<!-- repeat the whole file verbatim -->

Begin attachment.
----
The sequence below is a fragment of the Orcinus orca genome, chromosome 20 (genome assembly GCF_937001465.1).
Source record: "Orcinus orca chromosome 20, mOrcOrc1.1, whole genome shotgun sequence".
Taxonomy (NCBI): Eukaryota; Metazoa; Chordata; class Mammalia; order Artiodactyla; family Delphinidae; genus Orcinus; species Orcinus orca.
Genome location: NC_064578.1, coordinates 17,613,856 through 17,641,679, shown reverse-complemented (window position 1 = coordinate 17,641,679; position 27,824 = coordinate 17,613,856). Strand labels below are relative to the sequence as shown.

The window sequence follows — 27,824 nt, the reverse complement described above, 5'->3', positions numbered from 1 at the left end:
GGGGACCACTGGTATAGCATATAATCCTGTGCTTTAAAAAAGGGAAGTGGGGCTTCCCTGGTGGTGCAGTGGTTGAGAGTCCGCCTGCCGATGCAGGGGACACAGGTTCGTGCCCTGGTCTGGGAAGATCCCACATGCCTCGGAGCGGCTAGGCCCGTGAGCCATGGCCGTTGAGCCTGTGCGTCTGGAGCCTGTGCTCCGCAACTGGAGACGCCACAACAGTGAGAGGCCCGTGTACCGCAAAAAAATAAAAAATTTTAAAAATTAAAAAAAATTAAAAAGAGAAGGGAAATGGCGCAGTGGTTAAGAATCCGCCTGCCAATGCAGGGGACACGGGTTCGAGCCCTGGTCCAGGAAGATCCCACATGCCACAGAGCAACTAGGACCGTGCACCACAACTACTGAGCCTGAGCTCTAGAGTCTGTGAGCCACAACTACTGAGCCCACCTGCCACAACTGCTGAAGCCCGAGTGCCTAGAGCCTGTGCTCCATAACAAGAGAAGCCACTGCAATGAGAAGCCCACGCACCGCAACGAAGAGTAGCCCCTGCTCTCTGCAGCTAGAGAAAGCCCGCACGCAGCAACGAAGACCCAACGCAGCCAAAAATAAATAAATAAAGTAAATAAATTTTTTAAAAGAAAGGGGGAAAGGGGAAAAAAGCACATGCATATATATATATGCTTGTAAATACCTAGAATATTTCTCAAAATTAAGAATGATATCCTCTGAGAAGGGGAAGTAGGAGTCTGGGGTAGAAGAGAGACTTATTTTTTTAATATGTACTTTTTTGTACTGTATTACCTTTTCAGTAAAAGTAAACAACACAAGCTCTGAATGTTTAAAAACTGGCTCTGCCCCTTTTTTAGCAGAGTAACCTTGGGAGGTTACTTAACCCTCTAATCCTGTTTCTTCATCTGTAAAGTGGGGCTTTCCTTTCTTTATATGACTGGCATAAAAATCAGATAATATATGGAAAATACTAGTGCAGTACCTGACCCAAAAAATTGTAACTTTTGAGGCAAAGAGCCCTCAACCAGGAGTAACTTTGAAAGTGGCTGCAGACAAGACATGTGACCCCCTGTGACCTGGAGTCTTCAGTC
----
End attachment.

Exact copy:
The sequence below is a fragment of the Orcinus orca genome, chromosome 20 (genome assembly GCF_937001465.1).
Source record: "Orcinus orca chromosome 20, mOrcOrc1.1, whole genome shotgun sequence".
Taxonomy (NCBI): Eukaryota; Metazoa; Chordata; class Mammalia; order Artiodactyla; family Delphinidae; genus Orcinus; species Orcinus orca.
Genome location: NC_064578.1, coordinates 17,613,856 through 17,641,679, shown reverse-complemented (window position 1 = coordinate 17,641,679; position 27,824 = coordinate 17,613,856). Strand labels below are relative to the sequence as shown.

The window sequence follows — 27,824 nt, the reverse complement described above, 5'->3', positions numbered from 1 at the left end:
GGGGACCACTGGTATAGCATATAATCCTGTGCTTTAAAAAAGGGAAGTGGGGCTTCCCTGGTGGTGCAGTGGTTGAGAGTCCGCCTGCCGATGCAGGGGACACAGGTTCGTGCCCTGGTCTGGGAAGATCCCACATGCCTCGGAGCGGCTAGGCCCGTGAGCCATGGCCGTTGAGCCTGTGCGTCTGGAGCCTGTGCTCCGCAACTGGAGACGCCACAACAGTGAGAGGCCCGTGTACCGCAAAAAAATAAAAAATTTTAAAAATTAAAAAAAATTAAAAAGAGAAGGGAAATGGCGCAGTGGTTAAGAATCCGCCTGCCAATGCAGGGGACACGGGTTCGAGCCCTGGTCCAGGAAGATCCCACATGCCACAGAGCAACTAGGACCGTGCACCACAACTACTGAGCCTGAGCTCTAGAGTCTGTGAGCCACAACTACTGAGCCCACCTGCCACAACTGCTGAAGCCCGAGTGCCTAGAGCCTGTGCTCCATAACAAGAGAAGCCACTGCAATGAGAAGCCCACGCACCGCAACGAAGAGTAGCCCCTGCTCTCTGCAGCTAGAGAAAGCCCGCACGCAGCAACGAAGACCCAACGCAGCCAAAAATAAATAAATAAAGTAAATAAATTTTTTAAAAGAAAGGGGGAAAGGGGAAAAAAGCACATGCATATATATATATGCTTGTAAATACCTAGAATATTTCTCAAAATTAAGAATGATATCCTCTGAGAAGGGGAAGTAGGAGTCTGGGGTAGAAGAGAGACTTATTTTTTTAATATGTACTTTTTTGTACTGTATTACCTTTTCAGTAAAAGTAAACAACACAAGCTCTGAATGTTTAAAAACTGGCTCTGCCCCTTTTTTAGCAGAGTAACCTTGGGAGGTTACTTAACCCTCTAATCCTGTTTCTTCATCTGTAAAGTGGGGCTTTCCTTTCTTTATATGACTGGCATAAAAATCAGATAATATATGGAAAATACTAGTGCAGTACCTGACCCAAAAAATTGTAACTTTTGAGGCAAAGAGCCCTCAACCAGGAGTAACTTTGAAAGTGGCTGCAGACAAGACATGTGACCCCCTGTGACCTGGAGTCTTCAGTC